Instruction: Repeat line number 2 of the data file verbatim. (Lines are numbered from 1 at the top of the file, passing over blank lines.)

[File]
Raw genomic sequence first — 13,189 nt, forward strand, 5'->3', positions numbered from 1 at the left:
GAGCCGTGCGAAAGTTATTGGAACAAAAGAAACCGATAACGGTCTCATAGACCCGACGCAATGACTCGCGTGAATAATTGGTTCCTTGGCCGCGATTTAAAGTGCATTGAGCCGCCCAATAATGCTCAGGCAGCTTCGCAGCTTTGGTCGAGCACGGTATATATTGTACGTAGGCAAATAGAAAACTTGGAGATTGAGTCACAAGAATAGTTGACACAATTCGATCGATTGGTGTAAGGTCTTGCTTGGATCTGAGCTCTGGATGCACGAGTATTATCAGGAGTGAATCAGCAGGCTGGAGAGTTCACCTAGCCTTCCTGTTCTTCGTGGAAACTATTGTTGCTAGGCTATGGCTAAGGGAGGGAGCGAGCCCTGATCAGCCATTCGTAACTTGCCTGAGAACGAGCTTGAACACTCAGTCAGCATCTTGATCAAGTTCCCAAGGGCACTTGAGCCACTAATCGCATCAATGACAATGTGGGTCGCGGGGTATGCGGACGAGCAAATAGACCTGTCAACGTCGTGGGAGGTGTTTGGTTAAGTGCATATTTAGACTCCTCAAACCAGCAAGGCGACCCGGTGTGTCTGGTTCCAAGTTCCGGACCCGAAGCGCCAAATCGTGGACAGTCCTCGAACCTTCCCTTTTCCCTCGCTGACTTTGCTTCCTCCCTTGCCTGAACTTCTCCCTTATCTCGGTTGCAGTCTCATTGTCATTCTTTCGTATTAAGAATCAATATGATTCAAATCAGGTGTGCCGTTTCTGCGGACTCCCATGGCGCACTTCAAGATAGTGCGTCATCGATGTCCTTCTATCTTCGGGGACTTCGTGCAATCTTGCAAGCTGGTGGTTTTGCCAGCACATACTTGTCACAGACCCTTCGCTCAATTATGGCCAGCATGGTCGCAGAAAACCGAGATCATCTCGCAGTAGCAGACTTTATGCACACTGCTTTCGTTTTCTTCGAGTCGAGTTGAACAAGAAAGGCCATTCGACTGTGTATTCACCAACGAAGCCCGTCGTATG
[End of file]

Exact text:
GAGCCGTGCGAAAGTTATTGGAACAAAAGAAACCGATAACGGTCTCATAGACCCGACGCAATGACTCGCGTGAATAATTGGTTCCTTGGCCGCGATTTAAAGTGCATTGAGCCGCCCAATAATGCTCAGGCAGCTTCGCAGCTTTGGTCGAGCACGGTATATATTGTACGTAGGCAAATAGAAAACTTGGAGATTGAGTCACAAGAATAGTTGACACAATTCGATCGATTGGTGTAAGGTCTTGCTTGGATCTGAGCTCTGGATGCACGAGTATTATCAGGAGTGAATCAGCAGGCTGGAGAGTTCACCTAGCCTTCCTGTTCTTCGTGGAAACTATTGTTGCTAGGCTATGGCTAAGGGAGGGAGCGAGCCCTGATCAGCCATTCGTAACTTGCCTGAGAACGAGCTTGAACACTCAGTCAGCATCTTGATCAAGTTCCCAAGGGCACTTGAGCCACTAATCGCATCAATGACAATGTGGGTCGCGGGGTATGCGGACGAGCAAATAGACCTGTCAACGTCGTGGGAGGTGTTTGGTTAAGTGCATATTTAGACTCCTCAAACCAGCAAGGCGACCCGGTGTGTCTGGTTCCAAGTTCCGGACCCGAAGCGCCAAATCGTGGACAGTCCTCGAACCTTCCCTTTTCCCTCGCTGACTTTGCTTCCTCCCTTGCCTGAACTTCTCCCTTATCTCGGTTGCAGTCTCATTGTCATTCTTTCGTATTAAGAATCAATATGATTCAAATCAGGTGTGCCGTTTCTGCGGACTCCCATGGCGCACTTCAAGATAGTGCGTCATCGATGTCCTTCTATCTTCGGGGACTTCGTGCAATCTTGCAAGCTGGTGGTTTTGCCAGCACATACTTGTCACAGACCCTTCGCTCAATTATGGCCAGCATGGTCGCAGAAAACCGAGATCATCTCGCAGTAGCAGACTTTATGCACACTGCTTTCGTTTTCTTCGAGTCGAGTTGAACAAGAAAGGCCATTCGACTGTGTATTCACCAACGAAGCCCGTCGTATG